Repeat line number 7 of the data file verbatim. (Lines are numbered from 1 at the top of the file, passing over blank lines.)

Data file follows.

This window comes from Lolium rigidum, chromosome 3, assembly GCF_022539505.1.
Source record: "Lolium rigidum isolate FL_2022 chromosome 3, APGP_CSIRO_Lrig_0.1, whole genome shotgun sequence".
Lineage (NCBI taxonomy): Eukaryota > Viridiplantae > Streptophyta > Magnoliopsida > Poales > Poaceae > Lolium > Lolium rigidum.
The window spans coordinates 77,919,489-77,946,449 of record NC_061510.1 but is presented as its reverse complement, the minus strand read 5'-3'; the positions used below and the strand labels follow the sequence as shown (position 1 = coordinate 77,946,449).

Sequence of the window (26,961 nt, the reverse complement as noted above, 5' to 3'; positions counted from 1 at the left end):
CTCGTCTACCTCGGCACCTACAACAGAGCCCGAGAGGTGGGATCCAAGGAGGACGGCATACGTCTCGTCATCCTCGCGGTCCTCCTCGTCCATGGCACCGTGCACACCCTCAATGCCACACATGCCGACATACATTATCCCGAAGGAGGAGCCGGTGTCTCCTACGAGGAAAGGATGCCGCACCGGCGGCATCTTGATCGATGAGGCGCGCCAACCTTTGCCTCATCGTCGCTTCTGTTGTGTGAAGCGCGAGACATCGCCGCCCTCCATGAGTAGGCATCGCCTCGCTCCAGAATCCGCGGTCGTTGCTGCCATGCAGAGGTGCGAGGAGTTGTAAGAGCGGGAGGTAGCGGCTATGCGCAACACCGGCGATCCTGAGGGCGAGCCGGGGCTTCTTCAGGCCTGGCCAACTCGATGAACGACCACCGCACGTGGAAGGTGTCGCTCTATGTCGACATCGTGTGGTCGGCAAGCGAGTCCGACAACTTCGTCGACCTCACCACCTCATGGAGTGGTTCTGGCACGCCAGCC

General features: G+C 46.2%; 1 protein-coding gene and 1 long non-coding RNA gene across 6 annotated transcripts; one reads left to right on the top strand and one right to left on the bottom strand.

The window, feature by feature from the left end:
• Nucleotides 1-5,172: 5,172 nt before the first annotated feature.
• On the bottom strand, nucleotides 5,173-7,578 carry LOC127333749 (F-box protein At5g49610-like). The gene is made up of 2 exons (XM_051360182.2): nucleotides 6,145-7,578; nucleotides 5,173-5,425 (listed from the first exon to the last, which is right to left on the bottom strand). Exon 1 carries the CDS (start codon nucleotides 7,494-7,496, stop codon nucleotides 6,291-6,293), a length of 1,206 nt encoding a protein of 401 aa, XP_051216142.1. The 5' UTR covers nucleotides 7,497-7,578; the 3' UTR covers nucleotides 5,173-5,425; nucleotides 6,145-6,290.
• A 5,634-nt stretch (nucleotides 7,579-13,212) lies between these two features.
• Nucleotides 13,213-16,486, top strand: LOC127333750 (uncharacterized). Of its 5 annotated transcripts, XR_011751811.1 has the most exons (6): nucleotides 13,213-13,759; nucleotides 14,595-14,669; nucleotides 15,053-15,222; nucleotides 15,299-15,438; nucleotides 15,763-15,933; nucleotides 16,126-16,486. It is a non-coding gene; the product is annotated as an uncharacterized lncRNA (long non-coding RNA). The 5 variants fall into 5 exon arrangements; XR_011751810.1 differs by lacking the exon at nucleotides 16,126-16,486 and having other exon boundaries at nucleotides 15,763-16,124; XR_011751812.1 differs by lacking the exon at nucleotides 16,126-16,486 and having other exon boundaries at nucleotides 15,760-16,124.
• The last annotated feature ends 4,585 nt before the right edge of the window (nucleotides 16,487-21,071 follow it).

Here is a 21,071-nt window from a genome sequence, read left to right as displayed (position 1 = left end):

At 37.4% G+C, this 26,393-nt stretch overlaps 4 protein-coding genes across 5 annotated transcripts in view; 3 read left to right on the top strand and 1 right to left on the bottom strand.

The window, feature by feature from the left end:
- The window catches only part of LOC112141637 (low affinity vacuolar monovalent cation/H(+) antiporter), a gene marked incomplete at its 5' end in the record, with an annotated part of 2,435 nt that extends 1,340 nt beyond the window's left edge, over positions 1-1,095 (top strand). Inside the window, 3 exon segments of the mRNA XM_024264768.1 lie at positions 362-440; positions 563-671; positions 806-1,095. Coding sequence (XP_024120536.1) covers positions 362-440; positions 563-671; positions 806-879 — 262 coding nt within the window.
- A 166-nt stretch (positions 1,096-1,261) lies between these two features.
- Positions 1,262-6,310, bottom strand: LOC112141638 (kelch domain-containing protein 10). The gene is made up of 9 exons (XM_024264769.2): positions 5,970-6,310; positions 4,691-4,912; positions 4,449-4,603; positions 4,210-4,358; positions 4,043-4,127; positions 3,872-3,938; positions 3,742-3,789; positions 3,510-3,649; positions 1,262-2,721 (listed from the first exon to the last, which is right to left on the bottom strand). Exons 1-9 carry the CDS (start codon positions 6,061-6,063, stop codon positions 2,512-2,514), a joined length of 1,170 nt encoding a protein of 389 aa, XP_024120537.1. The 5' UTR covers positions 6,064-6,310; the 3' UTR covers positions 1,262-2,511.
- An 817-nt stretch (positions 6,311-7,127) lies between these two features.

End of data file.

General features: G+C 46.2%; 1 protein-coding gene and 1 long non-coding RNA gene across 6 annotated transcripts; one reads left to right on the top strand and one right to left on the bottom strand.